"Early in the year, he wasn't shooting the ball very well," Williams said following Saturday's win over LSU. "I told him, ‘Take the ball to the basket, defend people, rebound the ball.' There was a stretch there in ACC play that he was our second leading rebounder. He was getting more rebounds than Ed Davis, Deon Thompson and Danny. Tyler was the only one rebounding more. So I think he gained some confidence in that knowing that he's a very good player and the shot doesn't have to go in. That makes it a lot more pleasant when it does."

It's also worth noting that Ellington is the only Tar Heel that has increased his production in North Carolina's four losses, lifting his average by 2.6 points per game while everyone else's has either dropped or in Green's case, remained the same.

Despite his absence in the media's spotlight, the smooth-shooting junior's play has not gone unrecognized by his coaching staff. Assistant coach Joe Holladay found himself thinking about Ellington during a drive around town with his wife on Sunday, and Williams' right-hand man decided to call the Philadelphia native just to tell him how well he thought the guard had been playing recently.

"He thinks that he's going to make everything that he shoots, and he is making most of his shots," Holladay said on Monday. "But his defense, guarding the ball, chasing people around screens and his hustle… Just everything about his game right now is coming together."

Ellington joined Lawson as the leading scorers in Saturday's victory over LSU, scoring 23 points on 9-of-16 shooting. The junior now carries the burden of North Carolina's 49-0 record when he connects on 50 percent or better of his field goal attempts.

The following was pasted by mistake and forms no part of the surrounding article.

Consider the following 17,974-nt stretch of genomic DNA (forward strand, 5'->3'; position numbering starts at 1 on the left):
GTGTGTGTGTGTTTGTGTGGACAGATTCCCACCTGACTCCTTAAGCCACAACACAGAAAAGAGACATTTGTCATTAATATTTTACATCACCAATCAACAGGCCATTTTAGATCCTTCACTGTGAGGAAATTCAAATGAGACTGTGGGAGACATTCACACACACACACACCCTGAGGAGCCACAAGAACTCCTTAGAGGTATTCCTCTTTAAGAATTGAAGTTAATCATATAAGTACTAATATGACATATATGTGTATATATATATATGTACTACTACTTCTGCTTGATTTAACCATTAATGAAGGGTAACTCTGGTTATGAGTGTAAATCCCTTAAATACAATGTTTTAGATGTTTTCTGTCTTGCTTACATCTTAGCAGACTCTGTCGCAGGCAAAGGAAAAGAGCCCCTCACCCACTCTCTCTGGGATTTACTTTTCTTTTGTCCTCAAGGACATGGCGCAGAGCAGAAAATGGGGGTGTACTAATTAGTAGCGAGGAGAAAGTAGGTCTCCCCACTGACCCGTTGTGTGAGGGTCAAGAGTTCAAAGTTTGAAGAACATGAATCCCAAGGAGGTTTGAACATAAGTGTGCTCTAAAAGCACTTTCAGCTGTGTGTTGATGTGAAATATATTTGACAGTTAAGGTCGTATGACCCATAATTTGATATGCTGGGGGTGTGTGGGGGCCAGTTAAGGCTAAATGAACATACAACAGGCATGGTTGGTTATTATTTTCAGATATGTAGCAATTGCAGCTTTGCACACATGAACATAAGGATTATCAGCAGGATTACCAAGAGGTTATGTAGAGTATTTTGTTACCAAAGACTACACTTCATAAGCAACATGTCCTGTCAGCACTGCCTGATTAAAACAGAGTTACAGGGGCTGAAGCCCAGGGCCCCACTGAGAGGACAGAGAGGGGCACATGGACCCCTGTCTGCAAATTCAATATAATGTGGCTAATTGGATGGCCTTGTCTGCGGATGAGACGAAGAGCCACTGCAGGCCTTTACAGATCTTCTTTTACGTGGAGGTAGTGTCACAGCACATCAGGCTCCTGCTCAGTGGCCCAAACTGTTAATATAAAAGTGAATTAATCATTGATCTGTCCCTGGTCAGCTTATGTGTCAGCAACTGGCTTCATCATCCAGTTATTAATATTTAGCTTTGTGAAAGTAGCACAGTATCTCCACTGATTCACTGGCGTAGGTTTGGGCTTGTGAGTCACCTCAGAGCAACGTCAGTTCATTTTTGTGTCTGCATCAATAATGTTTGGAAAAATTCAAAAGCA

Gonzaga head coach Mark Few provided some words of optimism for the Tar Heels – especially Ellington – on Monday, telling reporters that he's "a very big believer in transition basketball, especially with this team. That's when we're at our best."

Unfortunately for the Bulldogs, that's when Ellington's at his best, as well. Cue the Clemson tapes from the past two seasons as examples of what can happen when teams attempt to run with North Carolina.

"A lot of times teams tend to forget about guys who can shoot the ball in transition games like that," Ellington said. "You kind of get lost in transition and they don't run back and they don't find you, so it's easy to get open shots."

Ellington's not concerned about the media attention, or the hordes of fans that run by him to get autographs from either the current or former ACC Player of the Year. He's soft-spoken and always has a smile handy, and seems content to let his play do his talking for him.

"I'm just playing basketball," Ellington said. "I'm just shooting it and not thinking at all. Just playing in the flow, and having fun, most importantly. That's what's really got me playing well – I'm having fun out there and I'm into the game. I'm just losing myself within the flow of the game."

One thing is for sure, though – if North Carolina's opponents make the mistake of forgetting Ellington, the junior guard may just help them forget their chances at the national championship.